Recently, I became Director of The Tisch Cancer Institute and took the helm of a dynamic and growing enterprise that sees 10,000 patients a year. My predecessor, Steven J. Burakoff, MD, who now serves as Dean of Innovation, helped create the Institute and establish its focus on early disease detection, intervention, and treatment through the development and implementation of diagnostic tools, vaccines, imaging, and immune monitoring.
Serving as a bridge across the Mount Sinai Health System and its many departments, institutes, and hospitals, The Tisch Cancer Institute is able to monitor and treat patients early—before their cancers become more aggressive—when their chances for positive outcomes are greatest.
Our new discoveries and attention to personalized medicine extend beyond Mount Sinai’s seven hospital campuses to community outreach programs that address health care disparities and build upon the strength of our population health initiatives. Two of our community based programs—a lung cancer screening program and mobile mammography van—are highlighted in this report. Mount Sinai also has committed resources to behavioral oncology and epidemiology programs that include smoking cessation, eating, and exercise, and a new initiative in global oncology.
In addition to expanding our novel therapeutics program and cancer clinical trials network, we plan to enhance our fellowship training program, with an emphasis on recruiting and training clinical scientists to perform more patient-based research in oncology, pathology, surgery, and radiation oncology, and promoting careers in immunotherapy research. Last fall, the National Cancer Institute (NCI) acknowledged our advances in immunotherapy with a grant to support immunotherapy trials, as part of the Cancer Moonshot initiative.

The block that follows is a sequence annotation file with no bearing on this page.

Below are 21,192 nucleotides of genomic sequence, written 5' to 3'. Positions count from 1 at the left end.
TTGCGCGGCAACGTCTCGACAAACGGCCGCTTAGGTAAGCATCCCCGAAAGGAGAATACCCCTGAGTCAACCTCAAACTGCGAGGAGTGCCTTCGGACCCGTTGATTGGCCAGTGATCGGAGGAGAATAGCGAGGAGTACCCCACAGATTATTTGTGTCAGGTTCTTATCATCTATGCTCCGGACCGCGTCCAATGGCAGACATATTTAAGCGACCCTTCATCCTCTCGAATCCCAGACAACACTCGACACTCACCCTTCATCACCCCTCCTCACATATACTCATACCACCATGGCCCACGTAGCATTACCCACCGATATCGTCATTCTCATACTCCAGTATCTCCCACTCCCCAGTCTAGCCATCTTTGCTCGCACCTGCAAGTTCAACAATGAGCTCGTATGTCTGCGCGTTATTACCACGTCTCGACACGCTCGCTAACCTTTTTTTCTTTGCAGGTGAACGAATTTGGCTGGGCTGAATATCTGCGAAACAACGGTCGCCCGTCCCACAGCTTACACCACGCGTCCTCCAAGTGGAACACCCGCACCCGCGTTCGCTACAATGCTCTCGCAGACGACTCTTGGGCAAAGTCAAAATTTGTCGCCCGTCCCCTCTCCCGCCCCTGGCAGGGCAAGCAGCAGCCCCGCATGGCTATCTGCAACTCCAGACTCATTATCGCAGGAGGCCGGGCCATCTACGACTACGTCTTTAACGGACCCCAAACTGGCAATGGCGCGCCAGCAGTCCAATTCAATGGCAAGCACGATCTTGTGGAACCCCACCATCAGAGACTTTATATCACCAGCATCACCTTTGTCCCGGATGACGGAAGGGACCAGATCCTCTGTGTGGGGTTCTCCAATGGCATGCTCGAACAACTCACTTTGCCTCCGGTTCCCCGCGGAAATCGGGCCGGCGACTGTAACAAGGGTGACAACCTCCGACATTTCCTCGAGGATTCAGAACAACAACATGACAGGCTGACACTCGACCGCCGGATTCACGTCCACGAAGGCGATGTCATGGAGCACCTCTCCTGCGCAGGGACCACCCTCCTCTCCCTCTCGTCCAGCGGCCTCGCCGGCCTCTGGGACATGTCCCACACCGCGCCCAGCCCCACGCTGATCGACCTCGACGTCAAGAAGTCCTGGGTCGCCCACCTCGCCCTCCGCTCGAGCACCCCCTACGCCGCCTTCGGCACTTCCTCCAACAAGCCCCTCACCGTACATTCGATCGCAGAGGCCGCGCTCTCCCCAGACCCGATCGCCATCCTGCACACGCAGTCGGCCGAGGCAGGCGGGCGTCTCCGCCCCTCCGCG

My laboratory also received an NCI award of $6.7 million to pursue research into the tumor-suppressing functions of the PTEN gene, based on research I began more than two decades ago, as a research fellow at Johns Hopkins School of Medicine. The Tisch Cancer Institute is now building a platform to detect hypermutating cancers as early as possible in a patient’s diagnosis, so we can offer immune checkpoint therapy at the most advantageous point during treatment.
In other news, William K. Oh, MD, an expert in genitourinary malignancies, has been appointed Deputy Director of The Tisch Cancer Institute. Prior to joining Mount Sinai in 2009, Dr. Oh worked at the Dana-Farber Cancer Institute and Harvard Medical School for 14 years. He will oversee the clinical and translational research activities of the Institute, with a goal of securing our designation as a NCI-Comprehensive Cancer Center, a level higher than the NCI Cancer Center designation that we received in 2015.